ME, THE BEEF, AND THE BUM by Charles Hammer

ME, THE BEEF, AND THE BUM

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KIRKUS REVIEW

It's an odd trio, all right--4-H girl Rosie Matlock; the Charolais steer, George, she's rescuing from ""humane slaughter""; and the bum, Mett Halsey, she meets after giving the police a crazy chase. The next suspect note is Mett's 1-2 observation that ""You almost halfway want to be caught, anyhow""--which Rosie readily admits to herself. So the thematic jig is pretty much up (with the parallel between Mett's drinking and Rosie's Flight-from-Reality also in sight) by the time the three head for Mett's bit of inherited Kansas farmland. You might read on for the novelty of the traipse; then, for the scrapes they get into. One night they walk in on some cattle-rustling; leave behind two squashed rustlers--Mett told George, ""Roll over""; and take off in the rustlers' truck. Mett finds the rustlers' bottle, and Rosie has a siam-bang time getting the hang of driving. (""George had it figured by then that humane slaughter would be a pretty good deal."") To disguise George, they spot his white hide with brown dye (first arguing about brands)--which, in sight of the rustlers, the rain washes off (Rosie's fault, for buying a cheap brand). But, just come from the rodeo, Mett talks up George as an ""attack steer."" Meanwhile, Mett's life story comes somberly out: how he seduced plain, adoring Louise; married her offhandedly, made love with her constantly, fell in astonishing love with her; lost her in a fire. (Hence his guilty flight-to-oblivion, his last-act return home.) Meanwhile, too, Rosie mulls over her own motivations--aware that her father's looking for her, letting him know she's all right. At the farm, Mett solves the problem of keeping a 1400-lb. steer--training George as a comic rodeo act. He also gets ready to die, and recovers. And, when Rosie's Dad appears, she figures out the why of running away (starting from not going, as a tot, to her mother's funeral), and is ready to go back. The variegated parts make for a checkered, rigged whole, with the Mett-and-Louise flashback both hollow and out-of-whack. But, as a police-dodging steed or a rodeo steer, George puts on a swell performance.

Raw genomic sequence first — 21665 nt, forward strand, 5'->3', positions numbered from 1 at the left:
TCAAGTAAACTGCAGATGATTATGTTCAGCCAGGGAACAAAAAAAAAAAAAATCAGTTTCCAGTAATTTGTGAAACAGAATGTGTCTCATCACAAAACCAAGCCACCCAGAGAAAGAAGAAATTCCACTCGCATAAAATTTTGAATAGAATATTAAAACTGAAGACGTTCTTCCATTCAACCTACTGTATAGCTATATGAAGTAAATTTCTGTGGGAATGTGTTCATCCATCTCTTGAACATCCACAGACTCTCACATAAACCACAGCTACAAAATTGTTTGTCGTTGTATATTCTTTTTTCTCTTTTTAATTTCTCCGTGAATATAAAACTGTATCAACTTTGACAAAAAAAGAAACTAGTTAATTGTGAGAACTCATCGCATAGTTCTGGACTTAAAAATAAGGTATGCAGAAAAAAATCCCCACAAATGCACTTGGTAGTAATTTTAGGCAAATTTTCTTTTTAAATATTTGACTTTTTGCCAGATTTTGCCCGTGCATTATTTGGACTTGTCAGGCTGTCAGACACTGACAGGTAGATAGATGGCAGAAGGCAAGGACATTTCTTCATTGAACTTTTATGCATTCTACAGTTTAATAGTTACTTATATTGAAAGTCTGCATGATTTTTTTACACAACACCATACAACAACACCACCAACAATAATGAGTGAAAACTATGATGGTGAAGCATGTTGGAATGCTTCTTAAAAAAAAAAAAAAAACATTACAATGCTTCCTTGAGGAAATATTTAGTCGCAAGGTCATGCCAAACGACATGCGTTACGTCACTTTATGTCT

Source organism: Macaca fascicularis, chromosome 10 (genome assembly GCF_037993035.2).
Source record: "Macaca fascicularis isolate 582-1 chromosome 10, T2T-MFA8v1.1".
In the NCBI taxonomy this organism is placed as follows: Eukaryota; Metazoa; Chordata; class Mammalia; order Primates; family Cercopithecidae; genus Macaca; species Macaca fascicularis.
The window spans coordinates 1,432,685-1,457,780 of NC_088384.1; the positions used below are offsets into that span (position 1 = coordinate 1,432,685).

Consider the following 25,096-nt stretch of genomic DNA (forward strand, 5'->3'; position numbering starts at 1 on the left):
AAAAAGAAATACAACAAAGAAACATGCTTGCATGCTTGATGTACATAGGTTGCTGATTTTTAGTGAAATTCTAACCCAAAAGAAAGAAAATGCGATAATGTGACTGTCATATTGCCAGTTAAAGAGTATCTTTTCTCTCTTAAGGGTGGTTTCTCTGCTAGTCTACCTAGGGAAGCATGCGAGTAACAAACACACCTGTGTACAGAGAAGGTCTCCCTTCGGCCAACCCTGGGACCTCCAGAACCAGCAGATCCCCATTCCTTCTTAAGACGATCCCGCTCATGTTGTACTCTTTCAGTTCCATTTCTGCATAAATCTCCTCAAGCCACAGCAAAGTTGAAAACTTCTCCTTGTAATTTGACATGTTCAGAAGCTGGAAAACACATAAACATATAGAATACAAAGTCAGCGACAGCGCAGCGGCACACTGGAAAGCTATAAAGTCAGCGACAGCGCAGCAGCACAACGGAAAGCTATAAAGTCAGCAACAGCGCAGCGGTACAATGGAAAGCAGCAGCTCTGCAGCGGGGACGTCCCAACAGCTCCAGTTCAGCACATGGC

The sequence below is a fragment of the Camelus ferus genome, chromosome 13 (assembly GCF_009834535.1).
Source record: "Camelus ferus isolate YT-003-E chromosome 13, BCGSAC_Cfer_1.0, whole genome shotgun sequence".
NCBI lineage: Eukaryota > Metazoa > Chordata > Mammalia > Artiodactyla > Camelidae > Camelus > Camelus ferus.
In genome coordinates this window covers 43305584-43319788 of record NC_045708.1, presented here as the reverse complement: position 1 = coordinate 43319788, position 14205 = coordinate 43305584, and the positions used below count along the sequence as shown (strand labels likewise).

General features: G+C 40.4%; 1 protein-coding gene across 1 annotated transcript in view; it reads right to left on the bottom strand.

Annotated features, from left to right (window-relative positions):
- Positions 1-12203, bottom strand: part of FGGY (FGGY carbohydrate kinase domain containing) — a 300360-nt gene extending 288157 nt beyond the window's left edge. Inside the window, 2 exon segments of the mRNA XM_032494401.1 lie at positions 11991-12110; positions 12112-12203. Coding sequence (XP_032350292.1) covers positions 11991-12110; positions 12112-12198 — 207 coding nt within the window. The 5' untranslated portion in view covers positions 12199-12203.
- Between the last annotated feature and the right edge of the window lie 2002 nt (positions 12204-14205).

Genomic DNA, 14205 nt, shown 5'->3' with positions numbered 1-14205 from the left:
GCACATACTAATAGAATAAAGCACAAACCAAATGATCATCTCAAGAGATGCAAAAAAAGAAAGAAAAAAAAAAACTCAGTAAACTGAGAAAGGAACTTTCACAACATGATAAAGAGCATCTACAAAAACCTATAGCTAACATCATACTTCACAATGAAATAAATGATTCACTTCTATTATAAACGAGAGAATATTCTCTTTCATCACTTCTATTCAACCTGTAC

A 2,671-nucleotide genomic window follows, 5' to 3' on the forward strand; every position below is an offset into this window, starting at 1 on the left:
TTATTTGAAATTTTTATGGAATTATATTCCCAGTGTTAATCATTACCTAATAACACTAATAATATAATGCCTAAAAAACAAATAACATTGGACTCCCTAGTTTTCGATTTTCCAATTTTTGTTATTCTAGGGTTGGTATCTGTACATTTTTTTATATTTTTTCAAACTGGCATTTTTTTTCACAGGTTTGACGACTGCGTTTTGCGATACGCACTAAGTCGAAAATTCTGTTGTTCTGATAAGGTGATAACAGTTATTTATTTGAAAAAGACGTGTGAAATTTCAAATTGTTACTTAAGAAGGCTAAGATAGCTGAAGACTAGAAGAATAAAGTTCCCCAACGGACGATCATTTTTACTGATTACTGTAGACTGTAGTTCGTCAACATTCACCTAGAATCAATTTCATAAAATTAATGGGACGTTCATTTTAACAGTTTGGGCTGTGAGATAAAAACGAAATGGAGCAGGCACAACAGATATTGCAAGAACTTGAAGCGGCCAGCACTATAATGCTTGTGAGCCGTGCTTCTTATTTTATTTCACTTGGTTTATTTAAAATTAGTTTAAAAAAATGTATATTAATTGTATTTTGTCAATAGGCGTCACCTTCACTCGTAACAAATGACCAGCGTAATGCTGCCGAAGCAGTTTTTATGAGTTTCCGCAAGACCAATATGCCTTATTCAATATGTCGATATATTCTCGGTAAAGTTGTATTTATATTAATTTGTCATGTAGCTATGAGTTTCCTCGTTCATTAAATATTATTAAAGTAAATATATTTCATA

Pub Date: March 19th, 1984
Publisher: Farrar, Straus & Giroux